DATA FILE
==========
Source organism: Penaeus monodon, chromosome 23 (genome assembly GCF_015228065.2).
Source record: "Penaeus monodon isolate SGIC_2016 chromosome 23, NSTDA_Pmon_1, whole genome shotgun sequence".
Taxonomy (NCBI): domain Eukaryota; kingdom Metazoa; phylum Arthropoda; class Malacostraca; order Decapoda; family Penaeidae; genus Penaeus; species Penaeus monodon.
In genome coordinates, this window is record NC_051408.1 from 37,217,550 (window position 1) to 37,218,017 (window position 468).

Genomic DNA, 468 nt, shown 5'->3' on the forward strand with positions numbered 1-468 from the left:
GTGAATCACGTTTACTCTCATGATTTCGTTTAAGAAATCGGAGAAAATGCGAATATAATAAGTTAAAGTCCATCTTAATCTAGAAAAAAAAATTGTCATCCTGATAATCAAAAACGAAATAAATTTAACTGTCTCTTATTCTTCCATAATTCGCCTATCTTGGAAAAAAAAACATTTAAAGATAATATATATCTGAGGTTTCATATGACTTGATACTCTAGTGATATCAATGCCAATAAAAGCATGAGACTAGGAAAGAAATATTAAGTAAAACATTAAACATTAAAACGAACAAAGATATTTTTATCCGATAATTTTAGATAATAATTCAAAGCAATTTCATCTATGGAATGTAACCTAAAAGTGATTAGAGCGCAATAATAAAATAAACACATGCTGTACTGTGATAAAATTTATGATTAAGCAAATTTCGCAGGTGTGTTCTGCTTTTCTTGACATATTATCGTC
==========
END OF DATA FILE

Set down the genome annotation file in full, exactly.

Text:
Source organism: Penaeus monodon, chromosome 23 (genome assembly GCF_015228065.2).
Source record: "Penaeus monodon isolate SGIC_2016 chromosome 23, NSTDA_Pmon_1, whole genome shotgun sequence".
Taxonomy (NCBI): domain Eukaryota; kingdom Metazoa; phylum Arthropoda; class Malacostraca; order Decapoda; family Penaeidae; genus Penaeus; species Penaeus monodon.
In genome coordinates, this window is record NC_051408.1 from 37,217,550 (window position 1) to 37,218,017 (window position 468).

Genomic DNA, 468 nt, shown 5'->3' on the forward strand with positions numbered 1-468 from the left:
GTGAATCACGTTTACTCTCATGATTTCGTTTAAGAAATCGGAGAAAATGCGAATATAATAAGTTAAAGTCCATCTTAATCTAGAAAAAAAAATTGTCATCCTGATAATCAAAAACGAAATAAATTTAACTGTCTCTTATTCTTCCATAATTCGCCTATCTTGGAAAAAAAAACATTTAAAGATAATATATATCTGAGGTTTCATATGACTTGATACTCTAGTGATATCAATGCCAATAAAAGCATGAGACTAGGAAAGAAATATTAAGTAAAACATTAAACATTAAAACGAACAAAGATATTTTTATCCGATAATTTTAGATAATAATTCAAAGCAATTTCATCTATGGAATGTAACCTAAAAGTGATTAGAGCGCAATAATAAAATAAACACATGCTGTACTGTGATAAAATTTATGATTAAGCAAATTTCGCAGGTGTGTTCTGCTTTTCTTGACATATTATCGTC